With the largest fleet of show bikes on display at AusBike, Giant Bicycles were keen to highlight not just their top-end bikes, but also their mid and entry level models too. Champions of the trickle-down effect, Giant allows riders to experience the same frame and suspension technology on their cheaper models as what you’ll find on the flagship carbon XX-1 bikes. Although Giant had already displayed its new range at a dealer-only show back in August, they were keen to offer the same chance to touch and see the new bikes up close for the viewing public. Here we have a squiz at some of the bikes that grabbed our attention during the expo.
I take it that Giant is keen to push 27.5? You couldn’t walk into the Giant booth without seeing the huge block numerals denoting Giant’s recent dedication to the mid-sized wheel. Aside from bringing a strong range of 650B bikes for 2014, Giant have proclaimed that the 27.5″ wheel size will soon take over the mountain bike world, and they believe both the 26″ and 29″ wheels will soon go the way of the dodo. Big call indeed…
The bike that is really causing a stir amongst Giant dealers all around the country is the carbon fiber Trance Advanced, which features an all-new carbon frame for 2014 that is designed to make the most out of the old-but-new-again wheel size. The Trance uses 5.5″ of travel via the Maestro linkage and pairs it to a 2-position RockShox Revelation fork up front with 140-120mm of travel. Coming with an XX-1 drivetrain and Giant’s own internally-routed dropper post, the Trance Advanced is certainly a bike following all of the latest trends.
Last year Giant introduced a number of new Womens specific mountain bike models, including a ladies version of the popular Anthem XC race bike. For 2014, they’ve gone all-out with a dedicated dual suspension model that now receives its own name. The Lust is based off of the mens Anthem bike, but adds in a female-specific geometry and suspension tune for lighter riders to get the most out of it.
Spec differences compared to the mens version include the SRAM grip shift XX-1 drivetrain, a Fizik Donna female saddle and narrower Giant handlebars to suit the narrower shoulders of the female body.
You can get the new Lust bike in both alloy models and the carbon Advanced frameset. The move to 27.5″ wheels also means Giant have been able to offer the Lust down to an XS frame size which gets a tiny 14.5″ seat tube length, all without compromising the position on the bike that some 29ers have issues with.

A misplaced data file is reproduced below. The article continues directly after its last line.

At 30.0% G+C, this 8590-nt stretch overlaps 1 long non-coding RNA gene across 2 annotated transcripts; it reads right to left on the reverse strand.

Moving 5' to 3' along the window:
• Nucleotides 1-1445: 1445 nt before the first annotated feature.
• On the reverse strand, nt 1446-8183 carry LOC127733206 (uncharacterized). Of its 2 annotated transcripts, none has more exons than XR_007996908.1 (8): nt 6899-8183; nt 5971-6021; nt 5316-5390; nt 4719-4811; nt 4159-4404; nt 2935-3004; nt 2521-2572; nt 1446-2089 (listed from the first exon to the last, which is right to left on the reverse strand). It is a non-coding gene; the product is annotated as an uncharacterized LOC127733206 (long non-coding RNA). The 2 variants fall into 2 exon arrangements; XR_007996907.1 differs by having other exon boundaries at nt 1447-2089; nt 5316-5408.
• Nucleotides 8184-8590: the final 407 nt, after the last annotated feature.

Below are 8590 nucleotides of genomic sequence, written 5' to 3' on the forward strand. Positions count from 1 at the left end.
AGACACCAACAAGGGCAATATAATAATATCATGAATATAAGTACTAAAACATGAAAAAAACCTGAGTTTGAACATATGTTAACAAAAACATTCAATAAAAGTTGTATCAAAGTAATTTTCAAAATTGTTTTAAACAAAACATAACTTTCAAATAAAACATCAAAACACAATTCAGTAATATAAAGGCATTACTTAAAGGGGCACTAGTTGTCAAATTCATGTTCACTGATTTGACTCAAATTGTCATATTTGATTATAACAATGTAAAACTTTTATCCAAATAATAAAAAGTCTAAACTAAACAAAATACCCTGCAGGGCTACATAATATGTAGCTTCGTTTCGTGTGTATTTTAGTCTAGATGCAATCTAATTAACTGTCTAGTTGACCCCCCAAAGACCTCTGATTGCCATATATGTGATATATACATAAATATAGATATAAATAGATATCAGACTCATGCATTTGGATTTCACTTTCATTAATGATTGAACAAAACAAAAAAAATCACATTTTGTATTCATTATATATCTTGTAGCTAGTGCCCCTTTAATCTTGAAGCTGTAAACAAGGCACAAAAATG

Don’t like rear suspension? Giant have you covered there too with a womens-specific version of the XTC 29er carbon hardtail. Called the Obsess, this lightweight carbon race bike joins the growing offering of high-end female specific mountain bikes, which is an awesome thing to see. There’s only one model coming into Australia, and that’s the Obsess Advanced 27.5 1, which comes in just under the $4k mark.
Full carbon frameset with beautifully thin seat stays for ride comfort and a SRAM 20-speed drivetrain that like the Lust, also uses Grip shifters. The carbon XCR wheelset comes from Giant, and helps to bring rotational weight down over a comparable alloy wheelset.
Giant are also offering their lightweight XTC composite frameset in a 650B model for 2014, which will join the existing 29er. The XTC Advanced 27.5 0 will retail for $6799 and comes absolutely stacked with high-end parts including a murdered-out RockShox SID fork, carbon fiber rims and an XX-1 drivetrain. Giant have also specced the new Thunder Burt racing tyres from Schwalbe, leading to no illusions as to what this bike is designed for.
The 12mm thru-axle out back is becoming increasingly popular on race hardtails. Despite the additional time required to change a flat during race conditions, the added lateral rigidity is noticeable in stiffening up the back end. Do hardtails need it? That’s a good question, and while Giant thinks so, brands such as Orbea don’t.
The XTC Advanced frames utilise a very neat wedge system to clamp down on the seat post, which is not only super clean thanks to the hidden bolt, but also reduces the chance of over-tighening down on lightweight carbon posts. The design has been refined for 2014, after a recall on the 2013 XTC Advanced SL 29er 0 & 1 models.
With the global cyclocross scene continuing to grow and with local race series in Australia taking off, Giant have brought out an all-new TCX platform to cater to said growth, while also taking advantage of the UCI’s decision to legalise disc brakes. The top-end TCX Advanced uses a carbon fiber frameset with dedicated disc brake mounts that comes fitted with the SRAM Red 22 groupset.
The seatpost isn’t integrated on the TCX, but it is specific to the frame. With a rounded portion at the front, the seat post flattens out at the back, with the idea that it adds some compliance and further vibration damping.
The carbon fork up front is new too, as it uses a disc-only design and QR15 thru-axle lowers for the DT Swiss RWS skewer. The rear dropouts still use 135mm quick release dropouts, though given Giants penchant for offering future frame upgrades for each year model, we’d expect a 142x12mm setup to pop up soon enough.